Shinto Shrines

Shinto Shrines

A Shinto shrine is a structure whose main purpose is to house ("enshrine") one or more Shinto kami. (Its most important building is used for the safekeeping of sacred objects, and not for worship). Although only one word ("shrine") is used in English, in Japanese Shinto shrines may carry any one of many different, non-equivalent names like gongen, -gū, jinja, jingū, mori, myōjin, -sha, taisha, ubusuna or yashiro. (For details, see the section Interpreting shrine names.)

Structurally, a shrine is usually characterized by the presence of a honden or sanctuary, where the kami is enshrined. The honden may however be completely absent, as for example when the shrine stands on a sacred mountain to which it is dedicated, and which is worshiped directly. The honden may be missing also when there are nearby altar-like structures called himorogi or objects believed capable of attracting spirits called yorishiro that can serve as a direct bond to a kami. There may be a haiden (拝殿, hall of worship?) and other structures as well (see below). However, the shrines' most important building is used for the safekeeping of sacred objects rather than for worship.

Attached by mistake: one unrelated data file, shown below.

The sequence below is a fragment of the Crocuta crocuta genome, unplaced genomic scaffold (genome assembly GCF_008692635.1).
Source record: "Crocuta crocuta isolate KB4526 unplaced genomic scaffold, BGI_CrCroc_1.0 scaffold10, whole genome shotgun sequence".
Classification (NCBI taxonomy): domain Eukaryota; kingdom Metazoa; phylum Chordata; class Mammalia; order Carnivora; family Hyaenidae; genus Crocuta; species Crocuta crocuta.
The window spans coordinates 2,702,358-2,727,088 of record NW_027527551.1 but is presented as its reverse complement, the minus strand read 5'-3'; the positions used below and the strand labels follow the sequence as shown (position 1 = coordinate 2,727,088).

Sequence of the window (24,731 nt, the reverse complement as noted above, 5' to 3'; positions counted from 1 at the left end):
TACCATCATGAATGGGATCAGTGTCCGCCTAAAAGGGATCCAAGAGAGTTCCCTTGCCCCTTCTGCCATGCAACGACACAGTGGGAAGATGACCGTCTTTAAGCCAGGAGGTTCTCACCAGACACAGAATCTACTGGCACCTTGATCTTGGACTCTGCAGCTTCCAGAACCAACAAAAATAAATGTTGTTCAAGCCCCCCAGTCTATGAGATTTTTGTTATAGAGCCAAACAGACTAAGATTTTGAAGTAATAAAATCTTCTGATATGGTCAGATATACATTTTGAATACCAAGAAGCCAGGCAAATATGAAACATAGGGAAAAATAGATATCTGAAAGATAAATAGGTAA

Miniature shrines (hokora) can occasionally be found on roadsides. Large shrines sometimes have on their precincts miniature shrines (sessha (摂社?) or massha (末社?)). The portable shrines (mikoshi) which are carried on poles during festivals (matsuri) enshrine kami and are therefore true shrines.

The number of Shinto shrines in Japan is estimated to be around 100,000.

Read more about Shinto ShrinesArrival and Impact of Buddhism, Shintai, Famous Shrines and Shrine Networks, Structure of A Shinto Shrine, Shrine Architectural Styles, Interpreting Shrine Names, Shrines With Structures Designated As National Treasures, Kannushi, Gallery

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    Carolyn Wells (1862–1942)